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Making Noise About Squealing Brakes

April 25, 1985|RALPH VARTABEDIAN | Times Staff Writer

Question: I have a 1982 Buick Skyhawk with an annoying squealing from the front brakes. After many unsuccessful repairs, the noise went away after new brake pads were installed. But it returned six months later. Is there a solution other than having new pads installed every six months?--P.B.

Answer: The squealing is almost certainly the result of glazing of your front disc brake pads, a minor drawback to the many benefits of disc brakes. The pads, which are flat linings about the size of a hand, can become glazed when subjected to excess heat and dust during either abnormally hard or soft braking.

You can help prevent the problem by avoiding riding your foot on the brake pedal and by avoiding repeated fast stops. These tend to overheat the brakes and prevent brake material from wearing off normally.

In addition, not all brands of brake pads have the same tendency to glaze. The trade-off is that brakes that tend to glaze are generally harder and longer lasting than glaze-resistant brakes. The longer-lasting pads contain more metal, which promotes glazing.

If you are willing to sacrifice somewhat in the intervals between brake jobs, then it may be possible to purchase and have installed brake pads that are softer than the original equipment on your Buick.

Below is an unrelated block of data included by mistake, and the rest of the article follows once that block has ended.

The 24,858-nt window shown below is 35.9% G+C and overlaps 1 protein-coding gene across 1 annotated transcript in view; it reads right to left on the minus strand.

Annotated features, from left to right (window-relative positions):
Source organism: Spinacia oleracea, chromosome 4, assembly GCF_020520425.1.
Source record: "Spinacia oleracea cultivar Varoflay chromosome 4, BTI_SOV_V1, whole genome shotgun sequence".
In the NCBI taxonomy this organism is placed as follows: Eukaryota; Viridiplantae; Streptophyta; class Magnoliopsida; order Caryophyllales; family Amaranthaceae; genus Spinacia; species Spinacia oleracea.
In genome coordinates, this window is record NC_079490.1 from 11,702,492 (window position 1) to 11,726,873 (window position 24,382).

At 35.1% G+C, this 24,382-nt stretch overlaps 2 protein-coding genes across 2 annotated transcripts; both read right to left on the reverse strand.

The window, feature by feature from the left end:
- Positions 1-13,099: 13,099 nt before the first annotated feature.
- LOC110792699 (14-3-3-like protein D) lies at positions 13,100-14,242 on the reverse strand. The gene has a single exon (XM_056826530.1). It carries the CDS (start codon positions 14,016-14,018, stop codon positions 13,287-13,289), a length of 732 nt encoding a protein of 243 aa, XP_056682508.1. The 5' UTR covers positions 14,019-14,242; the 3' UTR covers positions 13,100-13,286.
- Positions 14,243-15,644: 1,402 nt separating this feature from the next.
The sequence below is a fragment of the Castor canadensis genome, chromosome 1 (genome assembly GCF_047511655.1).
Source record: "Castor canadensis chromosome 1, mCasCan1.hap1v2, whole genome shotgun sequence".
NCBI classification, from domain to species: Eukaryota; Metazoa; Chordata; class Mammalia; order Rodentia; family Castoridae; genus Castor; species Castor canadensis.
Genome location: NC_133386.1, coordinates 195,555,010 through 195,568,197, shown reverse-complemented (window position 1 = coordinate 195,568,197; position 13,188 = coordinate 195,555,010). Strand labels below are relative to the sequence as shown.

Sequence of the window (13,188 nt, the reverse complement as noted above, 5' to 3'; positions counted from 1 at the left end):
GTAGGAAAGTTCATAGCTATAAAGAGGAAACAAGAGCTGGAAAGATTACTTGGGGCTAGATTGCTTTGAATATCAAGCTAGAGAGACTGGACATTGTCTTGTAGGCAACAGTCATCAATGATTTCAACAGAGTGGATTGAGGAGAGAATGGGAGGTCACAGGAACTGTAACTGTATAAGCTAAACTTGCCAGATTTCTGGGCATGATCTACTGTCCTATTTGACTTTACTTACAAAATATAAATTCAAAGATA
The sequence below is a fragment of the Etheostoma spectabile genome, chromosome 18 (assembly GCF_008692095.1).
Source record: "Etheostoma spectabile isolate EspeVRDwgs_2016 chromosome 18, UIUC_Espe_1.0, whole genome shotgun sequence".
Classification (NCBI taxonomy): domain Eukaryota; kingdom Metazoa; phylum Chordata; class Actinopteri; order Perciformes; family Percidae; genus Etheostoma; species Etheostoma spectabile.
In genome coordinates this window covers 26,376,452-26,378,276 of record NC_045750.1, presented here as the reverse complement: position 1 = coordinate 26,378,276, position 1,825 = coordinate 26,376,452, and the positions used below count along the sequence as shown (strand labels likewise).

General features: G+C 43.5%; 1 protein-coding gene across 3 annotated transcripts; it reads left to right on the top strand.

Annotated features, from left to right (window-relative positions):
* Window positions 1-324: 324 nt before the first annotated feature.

Q: I belong to a car club, and we do a number of parades each year. How much damage occurs to an engine in prolonged idling?--B.O.

A: Assuming that your fuel system and cooling system are in good working order, prolonged idling should do very little damage to your engine. At idle, an engine is subjected to very little stress, because pressures and forces inside the engine are at a minimum.

The exception to that rule is if the car overheats or if the engine is flooded with gasoline during idling. When the outside air is hot, the cooling system must work well to prevent overheating when the car is not moving.

In addition, some older cars (made before the early 1970s) were equipped with carburetors that provide a very rich gasoline-air mixture to the engine. In some cases, these older cars deliver such a rich mixture that gasoline can wash down lubrication inside the cylinder walls and dilute the engine oil.

As bad as that sounds, wash-down and dilution cause little excessive wear. If you have a classic or antique car and you suspect that gasoline is diluting your oil, you may want to change your oil after every parade.

Q: I own a 1970 Plymouth Duster with a six-cylinder, 225-cubic-inch engine that has 100,770 miles on it. I have cared well for it, but recently it stalls and falters on cold starts. I have had a major tuneup and replaced the choke--all with no improvement. What should I do next?--B.G.

A: The choke is still opening before the engine is sufficiently heated, so you should concentrate your efforts there. Other owners have complained of similar problems on Chrysler's slant-six engine, so the condition is not a fluke.

The choke normally opens and closes through the actions of a heat-sensitive spring. While the choke may work well in subzero weather, it does not always work well above freezing.

First, check whether the choke is sticking. If so, apply a special choke lubricant. As a last resort, you may want to convert the choke from automatic to a manual operation with a kit sold at auto-parts stores. But make sure first that it will not violate local anti-pollution laws.

Ralph Vartabedian cannot answer mail personally but will respond in this column to automotive questions of general interest. Do not telephone. Write to Your Wheels, You section, The Times, Times Mirror Square, Los Angeles 90053.

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